However, this liberalization over time was not consistent across the globe. As shown in figure 3, South Asian countries, such as India, Bangladesh, and Sri Lanka, saw the largest decline in tariffs, whereas Africa and the Middle East did not change their policies much.
Did these reforms actually lead to growth? It is difficult to conclude definitively. As Irwin puts it, “Standard theory suggests that reducing trade barriers should lead to efficiency gains. But why might it be expected to increase economic growth as well? … When policy reforms (trade related or otherwise) are limited and phased in, there is no reason to expect an immediate burst of growth.”
Suppose we knew that a trade reform positively affected a country’s growth rate. What would that look like, empirically? Could we verify and measure the effect? It is extremely difficult to isolate an individual factor in economic growth since economists do not run country-wide experiments. Instead, economists must compile varied evidence to come to tentative conclusions.
The first (and most common) type of evidence is cross-country regressions. Irwin cites a recent World Bank Economic Review paper by Romain Wacziarg and Karen Welch. The authors find that “trade reform had a positive, economically large, and statistically significant impact on growth and investment” of around one percentage-point.
But, on further reflection, lumping all trade reforms together and considering the effect is a bit odd. Not all tariffs are equal. And reducing some tariffs might have a bigger effect on growth than others. A final-goods tariff might not matter much, for example, while a tariff on investment may have a large impact on growth over time. If that is the case, we should expect reducing investment tariffs to have a larger impact. In a 2013 paper, Estevadeordal and Taylor find that a 25 percent reduction in tariffs on capital goods is associated with a roughly 1 percentage-point increase in economic growth, compared to non-liberalizers.
In order to move from “associated with” to “caused by,” Irwin looks at studies using synthetic controls. In a synthetic-control study, the econometrician attempts to construct a “synthetic” country against which one can judge the performance of an actual country. The synthetic control represents the best guess of what would have happened if the reforming country had not reformed. It is an attempt to create a counterfactual in order to make more-relevant comparisons. Of course, making a causal argument still requires a host of assumptions. Nevertheless, synthetic controls provide another form of evidence, and that evidence indicates that reforms improve economic growth.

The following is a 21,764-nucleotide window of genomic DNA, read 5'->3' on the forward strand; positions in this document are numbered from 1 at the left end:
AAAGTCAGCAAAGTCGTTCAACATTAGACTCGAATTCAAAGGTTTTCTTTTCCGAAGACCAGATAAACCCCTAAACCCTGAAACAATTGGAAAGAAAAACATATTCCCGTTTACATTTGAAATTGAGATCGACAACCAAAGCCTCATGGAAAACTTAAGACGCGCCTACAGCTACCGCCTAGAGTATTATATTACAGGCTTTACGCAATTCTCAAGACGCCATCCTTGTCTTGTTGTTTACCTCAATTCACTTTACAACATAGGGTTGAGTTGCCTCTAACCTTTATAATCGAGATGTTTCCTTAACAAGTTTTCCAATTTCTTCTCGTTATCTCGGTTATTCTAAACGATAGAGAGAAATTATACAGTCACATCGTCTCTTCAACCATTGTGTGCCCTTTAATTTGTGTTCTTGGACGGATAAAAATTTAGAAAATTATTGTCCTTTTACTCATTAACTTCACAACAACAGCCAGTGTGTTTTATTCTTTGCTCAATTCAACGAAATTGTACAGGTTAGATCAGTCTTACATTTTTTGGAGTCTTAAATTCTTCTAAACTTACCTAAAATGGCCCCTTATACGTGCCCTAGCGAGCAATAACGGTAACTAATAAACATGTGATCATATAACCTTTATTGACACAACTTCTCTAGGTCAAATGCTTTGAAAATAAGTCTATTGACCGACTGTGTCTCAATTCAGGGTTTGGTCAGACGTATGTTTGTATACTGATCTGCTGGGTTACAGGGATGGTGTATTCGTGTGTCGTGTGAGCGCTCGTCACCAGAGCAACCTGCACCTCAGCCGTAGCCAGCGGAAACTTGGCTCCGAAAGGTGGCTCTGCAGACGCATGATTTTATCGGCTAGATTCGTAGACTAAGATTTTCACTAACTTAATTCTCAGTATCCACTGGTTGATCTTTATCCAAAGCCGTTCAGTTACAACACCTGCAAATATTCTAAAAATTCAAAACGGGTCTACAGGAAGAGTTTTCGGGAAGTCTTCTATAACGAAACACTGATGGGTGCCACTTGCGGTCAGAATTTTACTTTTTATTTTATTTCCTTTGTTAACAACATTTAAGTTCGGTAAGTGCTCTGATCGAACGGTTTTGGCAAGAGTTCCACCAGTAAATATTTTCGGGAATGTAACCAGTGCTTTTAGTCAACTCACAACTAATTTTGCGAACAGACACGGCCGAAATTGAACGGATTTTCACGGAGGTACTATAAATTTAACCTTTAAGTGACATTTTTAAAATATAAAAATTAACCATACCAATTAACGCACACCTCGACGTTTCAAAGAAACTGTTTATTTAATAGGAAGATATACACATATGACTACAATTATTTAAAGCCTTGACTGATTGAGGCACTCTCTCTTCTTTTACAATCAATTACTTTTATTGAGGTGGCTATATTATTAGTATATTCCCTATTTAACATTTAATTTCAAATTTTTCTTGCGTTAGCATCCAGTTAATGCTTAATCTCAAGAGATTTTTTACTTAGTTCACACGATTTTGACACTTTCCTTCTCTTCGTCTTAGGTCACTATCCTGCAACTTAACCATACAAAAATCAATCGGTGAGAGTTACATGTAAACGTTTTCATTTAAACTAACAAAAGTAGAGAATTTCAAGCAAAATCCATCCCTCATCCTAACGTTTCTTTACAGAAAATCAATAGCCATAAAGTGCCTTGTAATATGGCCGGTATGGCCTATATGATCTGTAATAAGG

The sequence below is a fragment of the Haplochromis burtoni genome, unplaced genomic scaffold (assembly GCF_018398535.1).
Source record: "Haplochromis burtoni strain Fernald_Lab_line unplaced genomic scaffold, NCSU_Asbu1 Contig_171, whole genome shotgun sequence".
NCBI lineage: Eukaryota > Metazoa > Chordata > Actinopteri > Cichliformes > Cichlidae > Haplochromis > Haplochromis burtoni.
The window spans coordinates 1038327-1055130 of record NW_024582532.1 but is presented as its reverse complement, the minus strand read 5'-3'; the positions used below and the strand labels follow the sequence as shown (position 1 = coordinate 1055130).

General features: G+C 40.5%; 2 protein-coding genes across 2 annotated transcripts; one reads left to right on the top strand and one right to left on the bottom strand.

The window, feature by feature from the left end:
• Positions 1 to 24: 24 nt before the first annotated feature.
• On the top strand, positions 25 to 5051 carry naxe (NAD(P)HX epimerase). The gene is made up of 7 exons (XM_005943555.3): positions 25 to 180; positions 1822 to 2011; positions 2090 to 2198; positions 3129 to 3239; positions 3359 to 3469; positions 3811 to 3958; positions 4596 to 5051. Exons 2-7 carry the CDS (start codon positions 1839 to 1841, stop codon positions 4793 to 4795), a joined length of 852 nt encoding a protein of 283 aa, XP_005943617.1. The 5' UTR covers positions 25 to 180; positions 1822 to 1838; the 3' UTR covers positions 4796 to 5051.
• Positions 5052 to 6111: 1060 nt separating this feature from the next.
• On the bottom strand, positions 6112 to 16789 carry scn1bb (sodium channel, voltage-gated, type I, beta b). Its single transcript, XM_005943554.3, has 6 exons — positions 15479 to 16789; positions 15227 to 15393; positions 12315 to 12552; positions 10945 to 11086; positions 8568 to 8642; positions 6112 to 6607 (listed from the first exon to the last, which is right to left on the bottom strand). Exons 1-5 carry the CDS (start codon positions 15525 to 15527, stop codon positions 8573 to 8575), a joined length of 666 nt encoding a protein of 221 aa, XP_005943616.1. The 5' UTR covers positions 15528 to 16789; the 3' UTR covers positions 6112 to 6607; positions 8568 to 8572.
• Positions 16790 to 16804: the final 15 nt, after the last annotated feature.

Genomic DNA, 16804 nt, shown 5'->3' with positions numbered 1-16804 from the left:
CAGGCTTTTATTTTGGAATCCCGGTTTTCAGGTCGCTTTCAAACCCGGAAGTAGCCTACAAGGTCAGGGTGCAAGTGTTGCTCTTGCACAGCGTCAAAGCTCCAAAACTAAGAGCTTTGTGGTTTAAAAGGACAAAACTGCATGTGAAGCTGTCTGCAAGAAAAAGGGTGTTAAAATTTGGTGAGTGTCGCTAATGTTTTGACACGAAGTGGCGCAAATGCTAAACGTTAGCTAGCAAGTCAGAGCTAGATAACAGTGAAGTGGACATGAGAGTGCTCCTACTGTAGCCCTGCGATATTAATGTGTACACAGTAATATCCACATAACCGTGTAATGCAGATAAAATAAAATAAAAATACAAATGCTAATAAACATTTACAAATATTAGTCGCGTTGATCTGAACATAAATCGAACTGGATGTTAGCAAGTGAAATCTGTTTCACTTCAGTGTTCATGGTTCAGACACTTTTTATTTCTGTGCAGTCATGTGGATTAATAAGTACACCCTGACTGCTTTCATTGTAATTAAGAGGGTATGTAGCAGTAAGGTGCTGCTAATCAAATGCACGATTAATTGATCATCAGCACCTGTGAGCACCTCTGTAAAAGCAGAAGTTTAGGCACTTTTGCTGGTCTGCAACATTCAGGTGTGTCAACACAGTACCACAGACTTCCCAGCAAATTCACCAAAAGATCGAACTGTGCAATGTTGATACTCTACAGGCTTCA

The biggest change for researchers considering the effects of trade on growth over the past 20 years has been the greater availability of data. Economists now have firm-level data in developing countries that help determine what economic adjustments were made after reforms. For example, Amiti and Konings (2007) use plant-level data on imported inputs from Indonesia from 1991 to 2001. They estimate that a 10 percentage-point reduction in input tariffs led to a 12 percent productivity gain for importing firms. For output tariffs, a 10 percentage-point reduction was associated with a productivity gain of 1–6 percent. Irwin cites other papers with similar results.
While we know a lot more than we knew 20 years ago, questions remain about how much of the increase in growth can be attributed to trade reform and how much should be attributed to other market reforms made at the same time. Even if the reduction of trade barriers accounts for only a small part of the observed increase in growth, however, the cumulative gains from reform appear to be substantial. Irwin concludes by quoting Estevadeordal and Taylor: “Is there any other single policy prescription of the past twenty years that can be argued to have contributed between 15 percent and 20 percent to developing country income?” I highly doubt it.